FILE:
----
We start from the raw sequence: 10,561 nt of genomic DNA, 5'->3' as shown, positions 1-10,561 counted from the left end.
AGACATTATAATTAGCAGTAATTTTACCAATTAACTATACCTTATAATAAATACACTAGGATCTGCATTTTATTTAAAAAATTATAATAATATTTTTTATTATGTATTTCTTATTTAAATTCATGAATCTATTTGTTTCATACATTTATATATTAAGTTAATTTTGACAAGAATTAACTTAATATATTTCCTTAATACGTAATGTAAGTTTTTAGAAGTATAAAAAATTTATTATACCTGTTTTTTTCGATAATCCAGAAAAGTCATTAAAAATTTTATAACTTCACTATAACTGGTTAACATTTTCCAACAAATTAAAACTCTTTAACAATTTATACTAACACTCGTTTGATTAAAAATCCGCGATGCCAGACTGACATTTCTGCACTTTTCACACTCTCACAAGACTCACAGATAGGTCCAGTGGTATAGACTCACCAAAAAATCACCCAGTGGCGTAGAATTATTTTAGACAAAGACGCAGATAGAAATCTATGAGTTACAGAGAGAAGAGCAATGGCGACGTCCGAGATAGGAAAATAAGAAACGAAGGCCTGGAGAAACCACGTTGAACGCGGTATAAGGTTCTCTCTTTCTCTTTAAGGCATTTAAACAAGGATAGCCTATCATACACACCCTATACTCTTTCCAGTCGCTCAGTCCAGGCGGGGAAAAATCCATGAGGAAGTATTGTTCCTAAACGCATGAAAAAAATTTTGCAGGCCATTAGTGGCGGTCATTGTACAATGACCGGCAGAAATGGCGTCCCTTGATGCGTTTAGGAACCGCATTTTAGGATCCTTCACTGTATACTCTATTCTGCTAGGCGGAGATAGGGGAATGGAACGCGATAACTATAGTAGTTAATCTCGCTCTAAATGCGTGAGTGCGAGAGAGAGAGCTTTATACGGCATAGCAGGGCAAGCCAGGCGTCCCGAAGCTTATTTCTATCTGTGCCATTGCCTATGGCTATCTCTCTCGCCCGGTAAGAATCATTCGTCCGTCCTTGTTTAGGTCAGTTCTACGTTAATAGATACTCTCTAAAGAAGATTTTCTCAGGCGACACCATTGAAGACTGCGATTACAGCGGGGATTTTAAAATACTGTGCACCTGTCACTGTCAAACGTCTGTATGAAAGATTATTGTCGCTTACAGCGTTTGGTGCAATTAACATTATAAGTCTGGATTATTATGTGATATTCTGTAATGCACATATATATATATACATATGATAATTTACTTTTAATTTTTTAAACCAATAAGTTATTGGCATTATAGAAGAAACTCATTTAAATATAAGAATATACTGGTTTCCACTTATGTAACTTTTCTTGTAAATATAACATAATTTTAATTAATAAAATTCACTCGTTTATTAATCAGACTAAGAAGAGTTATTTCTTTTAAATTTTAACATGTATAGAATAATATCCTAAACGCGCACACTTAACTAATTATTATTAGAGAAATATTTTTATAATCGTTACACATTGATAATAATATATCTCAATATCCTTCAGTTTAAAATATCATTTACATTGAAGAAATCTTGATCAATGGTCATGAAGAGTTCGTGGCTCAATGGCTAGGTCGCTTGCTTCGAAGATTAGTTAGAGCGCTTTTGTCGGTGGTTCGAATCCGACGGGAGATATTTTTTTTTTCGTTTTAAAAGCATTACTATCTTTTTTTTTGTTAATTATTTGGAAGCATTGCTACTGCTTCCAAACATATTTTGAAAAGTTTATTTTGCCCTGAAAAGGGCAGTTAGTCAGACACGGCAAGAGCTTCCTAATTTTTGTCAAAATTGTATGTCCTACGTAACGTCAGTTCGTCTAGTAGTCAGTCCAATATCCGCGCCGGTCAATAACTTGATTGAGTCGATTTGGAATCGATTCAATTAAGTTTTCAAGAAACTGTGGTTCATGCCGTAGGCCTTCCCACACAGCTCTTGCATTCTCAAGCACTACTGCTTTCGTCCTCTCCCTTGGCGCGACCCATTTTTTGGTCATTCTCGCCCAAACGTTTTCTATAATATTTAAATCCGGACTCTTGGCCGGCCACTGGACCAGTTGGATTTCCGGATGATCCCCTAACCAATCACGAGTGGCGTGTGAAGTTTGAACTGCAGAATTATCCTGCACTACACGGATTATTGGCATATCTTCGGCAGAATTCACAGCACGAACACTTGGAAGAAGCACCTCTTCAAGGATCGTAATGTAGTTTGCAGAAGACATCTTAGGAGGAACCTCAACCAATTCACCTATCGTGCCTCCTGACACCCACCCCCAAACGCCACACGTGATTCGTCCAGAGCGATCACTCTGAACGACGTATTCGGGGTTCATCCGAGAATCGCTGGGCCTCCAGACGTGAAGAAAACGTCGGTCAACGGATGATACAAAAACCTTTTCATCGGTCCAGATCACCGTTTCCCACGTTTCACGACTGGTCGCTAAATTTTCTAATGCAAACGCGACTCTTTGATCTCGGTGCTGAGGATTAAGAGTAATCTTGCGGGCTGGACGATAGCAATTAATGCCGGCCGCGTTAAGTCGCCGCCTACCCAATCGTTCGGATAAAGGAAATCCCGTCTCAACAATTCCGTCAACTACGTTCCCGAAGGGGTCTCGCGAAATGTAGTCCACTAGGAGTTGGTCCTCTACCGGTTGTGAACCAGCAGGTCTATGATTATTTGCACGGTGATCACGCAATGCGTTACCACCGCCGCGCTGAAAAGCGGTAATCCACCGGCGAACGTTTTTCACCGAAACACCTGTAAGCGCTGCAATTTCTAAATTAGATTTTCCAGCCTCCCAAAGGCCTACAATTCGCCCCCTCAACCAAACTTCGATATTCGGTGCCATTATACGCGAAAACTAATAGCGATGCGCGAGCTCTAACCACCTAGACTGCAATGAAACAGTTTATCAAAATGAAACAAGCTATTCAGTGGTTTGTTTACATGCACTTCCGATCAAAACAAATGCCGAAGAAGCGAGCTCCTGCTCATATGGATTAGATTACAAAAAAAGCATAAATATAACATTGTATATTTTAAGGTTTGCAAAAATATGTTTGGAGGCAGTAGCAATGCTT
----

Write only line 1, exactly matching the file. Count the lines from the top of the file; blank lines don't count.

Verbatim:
We start from the raw sequence: 10,561 nt of genomic DNA, 5'->3' as shown, positions 1-10,561 counted from the left end.